Scouts also checked when certain relievers were being used in Division I scrimmage games, and watched those in an effort to save some time and pinpoint which players to focus on.
The Cubs will draft 19th in the 2008 First-Year Player Draft, plus they have a sandwich pick at No. 41.
MLB.com will carry every pick of the 2008 First-Year Player Draft, which takes place June 5-6 at The Milk House at Disney's Wide World of Sports Complex in Orlando, Fla. Day 1 coverage begins at 2 p.m. ET with a simulcast of ESPN2's broadcast of the first round and compensation picks. The remaining rounds on Day 1 will be shown exclusively at MLB.com, with live analysis on site from MLB.com Draft guru Jonathan Mayo.
Several of the top amateur prospects are expected in attendance in Orlando for Day 1 of the Draft, and each of the 30 Major League clubs will be represented by front-office executives and baseball luminaries. Fans are welcome to attend Day 1 of the Draft, and admission to The Milk House is free with seating limited to a first-come, first-served basis.
Day 2 will get under way at 11:30 a.m. and continue through Round 50, if necessary. Every pick on Day 2 can be heard live at MLB.com.
Here's a glance at what the Cubs have in store as the First-Year Player Draft approaches:
In about 50 words
Scouting directors usually say they'll take the best player available. Wilken says: "We're going to take the best big leaguer left." He likes athletic players -- past No. 1's like Tyler Colvin and Josh Vitters are perfect examples. He's also excited about the possibilities with the 41st pick, which the Cubs will receive as compensation for loss of free agent Jason Kendall.
"The quality of the Draft is better this year than last," Wilken said. "There may not be the high picks who will knock your socks off, but there is pretty good depth and length to it.
"Some people call [the Draft] a crap shoot. I don't," he said. "I think there's a reason why some are more successful than others."
Wilken sees a lot of power-hitting first basemen and a fair amount of quality relievers in this year's Draft. Some reports have the Cubs interested in Zach Collier, a high school outfielder from Chino, Calif., while Baseball America projects they will take Casey Kelly, a shortstop and pitcher at Sarasota High School (Fla.). Kelly is a top quarterback prospect, who may attend the University of Tennessee to play football. Wilken won't comment on specific players.
"[Getting an outfielder] is not a huge priority, but that's probably the weakness of this Draft," Wilken said. "[The Draft] does have a wonderful balance to it, probably more so than I've ever seen."
That means there is a good quality of pitchers, both starters and relievers, catchers and infielders. Wilken has seen them all. During a "normal" stretch, he spent 10 days in 10 different hotels in 10 different states.
The Cubs, who have used 14 homegrown players on the Major League roster this season, have some promising youngsters in the Minors such as catcher Josh Donaldson, infielders Eric Patterson and Josh Lansford, and pitchers Donnie Veal and Jeff Samardzija. This is a good year to stockpile talent.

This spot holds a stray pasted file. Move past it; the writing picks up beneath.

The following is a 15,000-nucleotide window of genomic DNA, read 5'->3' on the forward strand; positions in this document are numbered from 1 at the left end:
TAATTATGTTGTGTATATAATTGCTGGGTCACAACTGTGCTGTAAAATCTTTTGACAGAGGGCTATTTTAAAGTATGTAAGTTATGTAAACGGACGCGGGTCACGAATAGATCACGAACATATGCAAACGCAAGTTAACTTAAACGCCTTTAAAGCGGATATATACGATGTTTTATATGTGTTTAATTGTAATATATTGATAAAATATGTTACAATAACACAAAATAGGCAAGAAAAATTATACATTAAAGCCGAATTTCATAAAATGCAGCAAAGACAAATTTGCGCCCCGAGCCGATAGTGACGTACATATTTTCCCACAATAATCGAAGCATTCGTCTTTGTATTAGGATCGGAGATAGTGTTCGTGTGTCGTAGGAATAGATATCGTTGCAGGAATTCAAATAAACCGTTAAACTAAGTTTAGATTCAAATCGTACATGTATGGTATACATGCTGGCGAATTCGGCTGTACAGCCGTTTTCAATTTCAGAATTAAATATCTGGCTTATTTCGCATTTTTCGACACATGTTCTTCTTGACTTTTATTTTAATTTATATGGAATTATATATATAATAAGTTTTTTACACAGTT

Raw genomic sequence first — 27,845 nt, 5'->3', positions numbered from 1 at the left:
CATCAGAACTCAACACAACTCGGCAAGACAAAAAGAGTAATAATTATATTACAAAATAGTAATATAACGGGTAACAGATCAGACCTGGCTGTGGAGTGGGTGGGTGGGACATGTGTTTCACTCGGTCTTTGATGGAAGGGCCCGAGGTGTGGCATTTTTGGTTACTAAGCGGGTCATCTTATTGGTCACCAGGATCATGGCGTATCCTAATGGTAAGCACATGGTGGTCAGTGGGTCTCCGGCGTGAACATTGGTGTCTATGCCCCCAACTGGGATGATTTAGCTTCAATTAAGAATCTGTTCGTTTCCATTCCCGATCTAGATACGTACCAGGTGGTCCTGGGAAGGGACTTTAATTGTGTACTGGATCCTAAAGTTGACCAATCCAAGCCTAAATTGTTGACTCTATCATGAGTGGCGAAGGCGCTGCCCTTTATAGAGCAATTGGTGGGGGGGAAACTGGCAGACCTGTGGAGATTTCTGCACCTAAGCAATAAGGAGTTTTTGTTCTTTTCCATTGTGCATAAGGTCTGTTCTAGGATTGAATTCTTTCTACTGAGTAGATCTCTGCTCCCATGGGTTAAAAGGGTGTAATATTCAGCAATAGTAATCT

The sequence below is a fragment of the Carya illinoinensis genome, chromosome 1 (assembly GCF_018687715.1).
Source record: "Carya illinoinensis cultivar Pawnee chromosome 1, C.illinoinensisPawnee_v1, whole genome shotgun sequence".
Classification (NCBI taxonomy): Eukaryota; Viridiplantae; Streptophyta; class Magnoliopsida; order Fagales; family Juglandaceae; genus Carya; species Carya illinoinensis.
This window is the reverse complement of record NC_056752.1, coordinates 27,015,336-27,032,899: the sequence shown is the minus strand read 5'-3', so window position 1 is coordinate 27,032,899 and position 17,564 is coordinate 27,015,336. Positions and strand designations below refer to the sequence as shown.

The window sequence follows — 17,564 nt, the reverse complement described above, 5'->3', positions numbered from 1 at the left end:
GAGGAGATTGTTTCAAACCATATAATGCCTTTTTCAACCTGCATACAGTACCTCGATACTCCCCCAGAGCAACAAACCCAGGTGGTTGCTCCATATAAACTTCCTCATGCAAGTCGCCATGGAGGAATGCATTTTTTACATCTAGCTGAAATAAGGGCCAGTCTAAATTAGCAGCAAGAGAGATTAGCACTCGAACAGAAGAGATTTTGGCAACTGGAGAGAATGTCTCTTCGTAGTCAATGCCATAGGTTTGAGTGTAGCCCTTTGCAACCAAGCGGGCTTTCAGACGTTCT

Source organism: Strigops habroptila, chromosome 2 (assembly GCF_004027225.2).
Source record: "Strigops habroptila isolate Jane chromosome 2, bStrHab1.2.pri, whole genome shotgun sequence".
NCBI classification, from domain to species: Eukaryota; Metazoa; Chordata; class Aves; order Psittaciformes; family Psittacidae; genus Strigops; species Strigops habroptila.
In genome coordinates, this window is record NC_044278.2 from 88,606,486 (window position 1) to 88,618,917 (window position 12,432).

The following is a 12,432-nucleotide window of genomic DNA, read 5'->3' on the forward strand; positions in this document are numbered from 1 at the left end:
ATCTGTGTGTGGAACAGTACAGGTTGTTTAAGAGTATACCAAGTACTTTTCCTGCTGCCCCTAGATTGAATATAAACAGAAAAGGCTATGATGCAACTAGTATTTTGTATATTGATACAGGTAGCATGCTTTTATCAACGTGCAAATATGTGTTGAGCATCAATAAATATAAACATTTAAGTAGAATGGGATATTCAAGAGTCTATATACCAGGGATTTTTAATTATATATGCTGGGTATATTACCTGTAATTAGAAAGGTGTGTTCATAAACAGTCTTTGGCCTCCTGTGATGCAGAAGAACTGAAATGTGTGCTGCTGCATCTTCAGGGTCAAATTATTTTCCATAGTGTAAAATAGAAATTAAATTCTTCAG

Wilken, in his third season as the Cubs scouting director, doesn't have a preference between college or high school players. He likes athletic kids -- he tabbed Reed Johnson in the 17th round in 1999. Since taking Kerry Wood in the first round in 1995, the Cubs have chosen six pitchers in the first round. Only Wood and Jon Garland, selected in 1997 and traded to the White Sox, and now with the Angels, are pitching in the big leagues.
Recent top picks
Mark Pawelek, the Cubs' No. 1 pick in 2005, has been slowed by injuries. The left-hander began the 2007 season with Class A Peoria, but broke his right (non-throwing) elbow last June after tripping over his Sony Playstation. He did pitch for Class A Boise, going 1-2 with a 9.24 ERA in eight games. He will open at Boise this year.
Colvin, the top pick in 2006, had an eventful 2007 season. He was a member of the gold-medal winning Team USA in the Baseball World Cup, and hit .263 in six games. He split last season between Class A Daytona and Double-A Tennessee, and combined to hit .299. He opened this year at Tennessee, but was slowed because of a sore oblique. A left-handed hitter, he did have a 4-for-4 game on May 12, hitting two doubles and two home runs. Colvin may play for the U.S. team in the 2008 Olympics in Beijing.
"I know he's going to break out sometime," Wilken said. "It's just a matter of time. He'll be fine."
Vitters, the No. 1 pick last year, played four games with Class A Peoria before injuring his left wrist on a swing. He began on a strong note, going 3-for-4 in his first game on April 18. Vitters was sent to extended Spring Training in Mesa, Ariz., to rehab.
Mark Holliman, a right-handed pitcher who was a third-round pick in 2005, opened last season at Double-A Tennessee, winning six of his first seven decisions. He had an 1.17 ERA over eight starts. On June 21, he threw a seven-inning no-hitter to beat Huntsville, 3-0. This year, Holliman started at Triple-A Iowa, and was 1-1 with a 5.16 ERA in five starts. He was bumped back to Tennessee in May to make room in Iowa's rotation for some of the starters sent down from the Major League team -- Kevin Hart and Sean Marshall. Holliman also had a few outings this spring with the big league team.
If you think only high Draft picks become superstars, consider Cubs catcher Geovany Soto. He was an 11th-round selection in 2001, won the Pacific Coast League MVP award last season and is now the starting catcher for the Cubs, and leading the team in RBIs this year.
In The Show
Sean Gallagher, a fifth-round pick in 2004, now is in the Cubs rotation. He began last season at Double-A Tennessee, and was 7-2 with a 3.39 ERA in 11 starts, went 3-1 with a 2.66 ERA in eight starts at Iowa, and made eight appearances in relief with the big league club.